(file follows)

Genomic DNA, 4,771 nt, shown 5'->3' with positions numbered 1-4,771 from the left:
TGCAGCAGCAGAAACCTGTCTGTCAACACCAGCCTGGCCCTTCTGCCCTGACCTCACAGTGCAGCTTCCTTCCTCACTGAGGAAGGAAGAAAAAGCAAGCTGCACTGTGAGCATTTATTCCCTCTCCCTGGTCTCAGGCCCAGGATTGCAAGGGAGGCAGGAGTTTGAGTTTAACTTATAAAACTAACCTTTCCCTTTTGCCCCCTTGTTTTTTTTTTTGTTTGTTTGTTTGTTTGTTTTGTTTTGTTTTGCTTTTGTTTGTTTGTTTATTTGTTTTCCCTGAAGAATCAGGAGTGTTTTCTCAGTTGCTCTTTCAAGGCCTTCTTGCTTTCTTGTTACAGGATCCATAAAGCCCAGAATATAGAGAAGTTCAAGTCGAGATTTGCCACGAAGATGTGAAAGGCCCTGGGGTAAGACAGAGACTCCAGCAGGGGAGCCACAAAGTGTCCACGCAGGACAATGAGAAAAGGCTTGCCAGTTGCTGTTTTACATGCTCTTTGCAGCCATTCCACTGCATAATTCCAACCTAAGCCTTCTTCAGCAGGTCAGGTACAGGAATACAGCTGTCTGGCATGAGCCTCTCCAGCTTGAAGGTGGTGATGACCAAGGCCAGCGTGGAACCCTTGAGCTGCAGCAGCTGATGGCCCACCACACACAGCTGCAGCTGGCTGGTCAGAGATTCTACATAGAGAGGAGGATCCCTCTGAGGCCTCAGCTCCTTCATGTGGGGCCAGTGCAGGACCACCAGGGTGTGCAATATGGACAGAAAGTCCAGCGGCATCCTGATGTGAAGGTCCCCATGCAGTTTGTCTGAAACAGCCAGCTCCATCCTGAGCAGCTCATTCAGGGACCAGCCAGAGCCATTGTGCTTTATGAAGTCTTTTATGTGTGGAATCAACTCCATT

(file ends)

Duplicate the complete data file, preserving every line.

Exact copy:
Genomic DNA, 4,771 nt, shown 5'->3' with positions numbered 1-4,771 from the left:
TGCAGCAGCAGAAACCTGTCTGTCAACACCAGCCTGGCCCTTCTGCCCTGACCTCACAGTGCAGCTTCCTTCCTCACTGAGGAAGGAAGAAAAAGCAAGCTGCACTGTGAGCATTTATTCCCTCTCCCTGGTCTCAGGCCCAGGATTGCAAGGGAGGCAGGAGTTTGAGTTTAACTTATAAAACTAACCTTTCCCTTTTGCCCCCTTGTTTTTTTTTTTGTTTGTTTGTTTGTTTGTTTTGTTTTGTTTTGCTTTTGTTTGTTTGTTTATTTGTTTTCCCTGAAGAATCAGGAGTGTTTTCTCAGTTGCTCTTTCAAGGCCTTCTTGCTTTCTTGTTACAGGATCCATAAAGCCCAGAATATAGAGAAGTTCAAGTCGAGATTTGCCACGAAGATGTGAAAGGCCCTGGGGTAAGACAGAGACTCCAGCAGGGGAGCCACAAAGTGTCCACGCAGGACAATGAGAAAAGGCTTGCCAGTTGCTGTTTTACATGCTCTTTGCAGCCATTCCACTGCATAATTCCAACCTAAGCCTTCTTCAGCAGGTCAGGTACAGGAATACAGCTGTCTGGCATGAGCCTCTCCAGCTTGAAGGTGGTGATGACCAAGGCCAGCGTGGAACCCTTGAGCTGCAGCAGCTGATGGCCCACCACACACAGCTGCAGCTGGCTGGTCAGAGATTCTACATAGAGAGGAGGATCCCTCTGAGGCCTCAGCTCCTTCATGTGGGGCCAGTGCAGGACCACCAGGGTGTGCAATATGGACAGAAAGTCCAGCGGCATCCTGATGTGAAGGTCCCCATGCAGTTTGTCTGAAACAGCCAGCTCCATCCTGAGCAGCTCATTCAGGGACCAGCCAGAGCCATTGTGCTTTATGAAGTCTTTTATGTGTGGAATCAACTCCATT